Rosalie Lightning: A Graphic Memoir by Tom Hart, book review

This moving memoir proves that comics aren't just for kids

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The Independent Culture

The death of a child is every parent's worst nightmare. In 2011 that fear became a reality for the cartoonist Tom Hart and his wife, Leela, when their daughter Rosalie died suddenly a few weeks before her second birthday.

Rosalie Lightning is Hart's intimate tribute to his daughter's short life. A harrowing account of the unbearable weeks that followed, Hart's graphic memoir lays bare the grief and hopelessness that consumed him and his wife as they searched for meaning in the aftermath of their daughter's inexplicable death. White letters scrawled on a black page to form the question no reader ever wants to consider: "What do you do when your child dies?"

It was Art Spiegelman's Pulitzer Prize-winning Maus, first published in serialised form from 1980, which put the graphic memoir on the map. Chronicling his father's life as a Polish Jew during the Holocaust. Maus was hailed as a masterpiece and paved the way for a generation of cartoonists to approach a broad range of subjects in their work – indeed, Hart namechecks Spiegelman in the acknowledgements section of Rosalie Lightning, offering him "inspirational thanks".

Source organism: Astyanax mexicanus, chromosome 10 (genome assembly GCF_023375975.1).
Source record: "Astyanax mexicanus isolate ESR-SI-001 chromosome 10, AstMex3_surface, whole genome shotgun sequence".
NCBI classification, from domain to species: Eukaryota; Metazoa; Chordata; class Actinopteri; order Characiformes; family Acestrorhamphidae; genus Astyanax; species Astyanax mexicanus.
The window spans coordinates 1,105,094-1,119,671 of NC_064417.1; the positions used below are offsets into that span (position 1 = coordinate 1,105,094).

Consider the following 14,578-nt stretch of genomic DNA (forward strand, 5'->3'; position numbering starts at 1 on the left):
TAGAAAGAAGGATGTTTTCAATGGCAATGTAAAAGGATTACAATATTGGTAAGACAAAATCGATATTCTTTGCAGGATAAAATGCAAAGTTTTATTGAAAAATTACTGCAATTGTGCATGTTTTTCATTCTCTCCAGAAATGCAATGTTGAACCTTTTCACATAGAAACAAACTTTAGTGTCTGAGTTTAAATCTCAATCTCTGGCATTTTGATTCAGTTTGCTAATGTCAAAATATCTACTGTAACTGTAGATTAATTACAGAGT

If any further proof were needed that comics are not just for kids, Rosalie Lightning is it – there isn't a masked superhero in sight. Instead, we meet Rosalie, an irrepressible little girl who delights in storybooks, bubble baths, ducks, painting, babbles enthusiastically about the "big moon" in the sky whenever she spots it and collects acorns everywhere she goes.

And we meet Tom and Leela, who, with no warning have been lumbered with unwelcome new identities – "everyone's worst-case scenario"; whose best memories have become their greatest torments, haunting them as they sleepwalk through the days, stooping to pick up acorns along the paths they used to amble down as a trio. Every day presents a sickening new trial – from paying for their daughter's cremation with a cash card, "like I'm buying a bag of bananas", to preparing for their first childless Christmas.

But amid the heartache Hart gradually begins to experience a new sense of hope, powered by his love for his daughter, finding comfort in nature, literature and music. Rosalie Lightning, as Hart has said, was once a girl, now, unfairly, a book. This profoundly moving tale of a father's eternal love is first and foremost a gift to her, but anybody who has struggled to come to terms with losing a loved one will find solace in this book.

St Martin's Press £14.99. Order for £12.99 (free p&p) from the Independent Bookshop: 08430 600 030